Llided it caused massive changes in carbon Co2 oxygen nitrogen etc or that the Chicxulub asteroid impact may not have been the sole factor in ending the Mesozoic the Deccan basalt floods probably contributed and I had never heard of hypercane a continent sized typhoon with 500 mph winds which could happen if the oceans et warm enough There are lots of wonderfully nerdy eological and paleontological facts and terms like these in this book that I will try to recall at pub uizzes eg that the new name for the K T boundary as we called it when I was in college is the Cretaceous Paleogene or K Pg boundary but the broadening of my perspective is what I m reflecting on right now Brannen s Ends of the World takes on the heady subject of Earth s mass extinctions the epochs the rise and fall the animals and fossils the shifts of plates and climates and the rise of atmospheric carbon dioxide and ocean acidification Both as it happened millions of years ago and how it is happening now in the Anthropocene He chronologically traces through millions of years of history I ve read similar books Elizabeth Kolbert s The Sixth Extinction comes to mind but Brannen takes a somewhat lighter tone on it while still pressing the ravity of what we face now with climate change and ocean acidificationBrannen is a science journalist with a eology background and his book centers on interviewing experts and researchers in the field and in the lab There are some reat anecdotes in the book about field work discoveries and the newest theories about what brought on some of the mass extinctions of the past His last chapters were about the crises we now face and how we can learn from the past to assist in the present and future What I expected a chronicle of major natural disasters through out known history What I Dark Intrusions got a very frightening tale of the 5 major massive mass extinction Earth hasone through since life microbes ever emerged in this rock we call home The narrative of the book explains the causes of the massive extinctions and the effects it had on the survivors if there were any it then tell us that we might be on the beginning stages of the massive 6th extinction which would come about because of our disregard for earth and our ravenous appetite for fossil fuels If that sounds like something you would enjoy I recommend you read it but don t expect for a positive endingbecause everything that is coming climate wise is not ood at all not ood at alllet the book expand on it Great science writing that reads like a mystery novel I loved this book It has everything I like about Decade of Despair great science writing including clear explanations of the science personal anecdotes and a sense of humor Even the way the story is structured it reads like a mystery novel and among the suspects are volcanoes and asteroids This made the book hard to put down I also found that Peter Brannen seems to have paid a lot of attention to word choice and sentence structure and some of the writing had a poetic uality to it I would even reread certain passages because they were so well written I strongly recommend this book for anyone interested in scienceDisclosure I received a complimentary copy of this book via Edelweiss for review purposes Geology is boring The rocks don t move they are rock colored basically they are justood for throwing At least that is what I thought until reading this Brannen has done an unimaginably What Was Lost good job at bringing all thingseology paleo Go-Go-Go! geochemistry and all the other subjects I avoid to life His ability to weave so many different ideas and science into a coherent book is awesomeNot only was it areat science read it was entertaining You could feel Brannen s passion and excitement for the subject as well as all of the scientists he interviewed So many different personalities and ideas all blended to make a Somato Respiratory Integration Workbook good story The only down side is how dire the warnings are and how solid a case he makes for a really bad situation coming our way It can be tough to stay positive with all of the evidenceClimate deniers don t bother reading it If you aren t convinced by now no amount of rational science will sway you Anyone else this is a very entertaining read about past extinctions due to climate or otherwise A science journalist travels all over the world talking to paleontologists andeologists and visiting sights that illuminate the various ends of Reine Mädchensache geological epochs in the deep history of Earth By looking at he major mass extinctions on Earth througheologic time it also focuses on the individual events and their similarities There s also a very strong discussion on where our current world climate situation is using these extinctions as a yard stick There s some brief discussion about the types of life that vanished at each event and what life continued including some speculation on why but the focus is on the Animal Babies geologyI found it fascinating a tad depressing but with elements of hope In terms of the current levels of climate change as the author says mass extinctions are where you re worried about the survival of cows and mice not polar bears and rhinos We re not uite there yet But it s a warning that s worth heeding regardless. Ife with creatures like dragonflies the size of seaulls and Offenders and Detainees guillotine mouthed fish and introduces us to the researchers on the front lines who using the forensic tools of modern science are piecing together what really happened at the crime scenes of the Earth’s biggest whodunitsPart road trip part history and part cautionary tale The Ends of the World takes us on a tour of the ways that our planet has clawed itself back from therave and casts our future in a completely new lig.
L demise at least as a life sustaining habitat It will still exist for a while at least until the sun explodes but will be uninhabitable lifeless and barren Welcome to my November moodI don t know why I find these kinds of books so fascinating but I do I love this stuff You d think that it would just depress me that it would make me nihilistic but on the contrary it was actually rather uplifting Listening to the story of Earth and all of the drastic upheavals and catastrophic events and mass extinctions and the subseuent resurgence of life after each one was surprisingly optimistic I mean Not for US But whatever comes after DI ve said it before we re not killing the planet We don t have the power to do that We can do a lot of damage though and make it harder and maybe impossible depending on unpredictable variables for us to survive here Eventually Earth will regulate and life will resume just maybe not life we would recognize One of the things that I liked most about this book was how vivid it was Brannen knows that most people aren t oing to be able to comprehend the scale of the things that he s writing about here so he makes it relatable The asteroid that killed the dinosaurs It was a mountain sized rock that was moving so fast that the impact crater was partially formed by the AIR PRESSURE it pushed before it It was moving so fast Brannen compared it to a plane plummeting from a cruising altitude of 30000 feet to the round in 03 seconds It was literally not there one second and then the next second the world was already on fire and Armageddon had begun If you had been around and close enough to see it you d have been blinded before you were immediately vaporized but you probably wouldn t have realized it You d have been lucky Almost everything else burned or died in the earthuakes or volcanoes Anyway I don t know where I m oing with this This book covers a lot of round and covers some of the same stuff that I ve read in other books on similar pre historic topics including a brief chat with Steven Brusatte author of The Rise and Fall of the Dinosaurs A New History of a Lost World whose book I really enjoyed If you re interested in any of this stuff I would highly recommend either book They are both really Dead-End Road Mysteries good One is slightly lessrim though P For what this book is it is Hear the Wolves goodSo what is it An accessible rundown of the events of the fivereat extinction events of the Earth s past Good for newcomers decent for an update if it s been a few decades beyond your previous encounter with possible extinction causes remember the debates surrounding the Cambrian and entertaining enough if what you mean by entertainment is the cognition of our eventual death as a species Okay Valors Measure granted a lot of the material is slightlylossed over in favor of narrative brevity and facts and causes are somewhat light but the book knows its audience and it s audience isn t BFI Film Classics glamorous or snazzed up with buzz words or is it Oh wait emergent comes up a bit Ah well no book is perfectMakes me kinda want to re read Bill Bryson s A Short History of Nearly Everything or Kolbert s The Sixth Extinction An Unnatural History if you want toet REALLY scaredBut again for what it is Brannon s book does a decent readable job I just kinda wish I had descriptions of the life that is now long Tni Tata Dunia Baru Sistem Pertahanan gone sigh First this is interesting and entertaining albeit in a perverse way with a friendly tone but unapologetic specificity about the five catastrophic massive extinction events and how life on earth emerged again each time in weird and bizarre forms and in processes that took millions of years That is the point extinctions happen and these are incomprehensibly vast time spans a scale we cannot even fathom While this is ultimately a book about climate change therand perspective of the entire book وصف الاستعباد في مملكة فاس - مذكرات أسير سويدي على عهد السلطان مولاي عبد الله gave me a way to reallyrasp how short a time modern humans have been on Earth and how long these things truly take Our time span is of utter insignificance The dinosaurs were the apex species of this planet for almost 200 million years they were the real winners and the losersAnd while it is such hubris to think we matter so much anthropic principles and person centered religious ideologies etc it is at the same time such folly to think we humans have no effect on the Earth Brannen emphasizes the observation of many scientists that the seeming Fiend goalprojectpurpose of humanity on earth is to extract all the carbon out of theround and ignite it as fast as we possibly can That s sobering and true when one thinks about it Just a stat the oceans are 30% acidic than they were at the start of the Industrial Revolution And this project of ours has never happened before in such a short intense span of years the changes usually happen on vast timescales of millions of years while we are doing it 2 or 3 hundred years Alas every projection even the most conservative indicates that the world as we know it is Voice of Conscience going to collapse Because everything is connected and the systems will fail to support our life on earth For this age anyway I did not know that a massive supercontinent like Pangaea actually changes how climate works or that as the continents split and co. Me exploring Earth’s past dead ends and in the process offers us alimpse of our possible futureMany scientists now believe that the climate shifts of the twenty first century have analogs in these five extinctions Using the visible clues these devastations have left behind in the fossil record The Ends of the World takes us inside “scenes of the crime” from South Africa to the New York Palisades to tell the story of each extinction Brannen examines the fossil record which is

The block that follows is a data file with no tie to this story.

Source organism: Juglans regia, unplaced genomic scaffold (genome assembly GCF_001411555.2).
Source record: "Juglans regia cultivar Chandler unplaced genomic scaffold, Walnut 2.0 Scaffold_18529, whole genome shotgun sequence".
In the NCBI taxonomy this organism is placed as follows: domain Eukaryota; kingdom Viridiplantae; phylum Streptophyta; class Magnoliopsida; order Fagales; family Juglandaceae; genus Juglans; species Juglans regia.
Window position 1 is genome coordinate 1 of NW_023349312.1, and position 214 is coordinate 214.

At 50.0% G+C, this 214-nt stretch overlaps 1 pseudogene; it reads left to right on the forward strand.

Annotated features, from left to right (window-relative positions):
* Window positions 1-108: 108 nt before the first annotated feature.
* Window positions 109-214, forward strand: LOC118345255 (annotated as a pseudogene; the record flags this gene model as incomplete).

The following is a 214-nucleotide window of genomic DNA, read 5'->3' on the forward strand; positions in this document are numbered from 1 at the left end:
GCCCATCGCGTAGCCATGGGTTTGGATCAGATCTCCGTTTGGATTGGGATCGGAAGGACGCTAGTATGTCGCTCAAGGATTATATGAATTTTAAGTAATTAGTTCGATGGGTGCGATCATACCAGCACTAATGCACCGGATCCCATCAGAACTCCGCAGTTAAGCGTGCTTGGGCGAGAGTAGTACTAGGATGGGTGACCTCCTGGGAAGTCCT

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This book was uite different form what I had expected For one the author doesn t PROBE MY ASS (A Reluctant Doctor/Patient Anal Sex erotica story) go too much into detail when it comes to describing the different time periods Rather weet short descriptions followed by how the period ended and most of that is speculation anywayWe start almost at the Big Bang before we rush through the different periods and look at one mass extinction after the other from a The Pedlar and the Bandit King (Scarlet and the White Wolf, geological as well as a paleontological point of view I did like how the author ensured the readers were aware of just how little time humanity has been on the planet when compared to the history of our planetThen we follow the author to several sites where important fossils have been found where he talked to enthusiasts as well as scientists thus also walking through time with him and therefore watching the land mass separating as well as the appearance and disappearance of algea trees molluscs dinosaurs humans and One scientist s sentiment stood out to me He said that basically we humans are what the trees were in the Devonian our very existence triggering a mass extinction the trees killed off the prehistoric fish That too is just a theory and will sadlyive ammunition to those saying we shouldn t even try to do anything against climate change but think about it What if it s true and our very evolution leaves no other outcome Personally I disagree because how we evolve also plays a part and we are not just trees but have evolved so much technologically that we can change the outcome if only we are dedicated enough However I had never heard that theory before so it Marvins Room got me thinkingAnyway the author went on uite the tour throughout the US and talked to a number of very important scientists of their respective fields He also talked to scientists in other places such as Siberia andave us their accounts of voyages and discoveries that triggered some of the most recent theories The uestion he seems to be trying to answer is if the next mass extinction ours is just around the cornerAnother thing that struck a chord with me due to what I ve been reading this month was the story of the Humboldt suid I knew of the suid and how it was the only or one of very few profiting from rising sea temperatures populations exploding after having read about Alexander von Humboldt it is very ironic that a suid named after the very scientist warning of the warming seas and advocating environmentalism is becoming a pest caused by human induced Roberto to the Dark Tower Came global warmingThus the book had a few passages that made me contemplate several aspects of Earth s history evolution mass extinctions andlobal warming However those were few and far in between Moreover the writing was nothing spectacular and I often thought the author was skimming too much barely scratching the surface instead of oing in deeper he could have He simply ticked off what could have been followed every time by the admission that we don t know I kept asking the same uestion yeah ok soIf you take it as a very light book iving you a few pointers on the different eras and what died out at their respective end what was left to us from those respective eras such as as or coal or oil and what damage humanity has already caused in its short time on the planet it works well enough However a beginner might need a few details while a advanced reader will definitely want substance to the musings presented here In short if this book was juice it would be watered down too muchInterestingly my next book is The 6th Extinction and I m already very curious if Elizabeth Kolbert is poignant about the theory she presents Good enough to read once It s interesting even if I was that weird kid who never cared for dinosaurs or rocks I did learn something interesting and fun than any science class I took That said the writing ot a bit repetitive and I Star Cookies Comfort got a bit lost on which creatures went with which apocalypse I didn t really think the attempt to tie in with modernlobal warming was particularly successful If anything this book proved the opposite Humans may Mail Horror Bride (One Nation Under Zombies go extinct due tolobal warming but it s probably foreordained and likely in Doros asin mga Anghel geological time In fact it s a bit of a comfort really we may well disappear but the earth shall abide Worth reading once and toet from the library or the discount section Do you ever The Other Alice give yourself a panic attack thinking about scale I mean like the vastness of time and space and the fact that we humans or even all known life only exist for the merest fraction of a second in a microscopic speck in a tiny solar system within a tinyalaxy in a tiny cluster of The Inside Text galaxies in a tiny corner of the observable universe The scale of time and size just cannot be comprehended It s too massive So sometimes I think about this and humanity s place in this crazy huge and mind bogglingly old universe and I think about the fact that we are in control of nothing NOTHING And the fact that one day all of existence me you millions of species of life the planet the solar system thealaxy the universe will cease to exist And I have a bit of a panic attack Because the scale of that loss is too huge to comprehend This book covers everything from the origins of the Earth to its eventua. As new The Connected Home groundbreaking research suggests that climate change played a major role in the most extreme catastrophes in the planet's history award winning science journalist Peter Brannen takes us on a wild ride through the planet's five mass extinctions and in the process offers us alimpse of our increasingly dangerous futureOur world has ended five times it has been broiled frozen poison assed smothered and pelted by asteroids In The Ends of the World Peter Brannen dives into deep ti.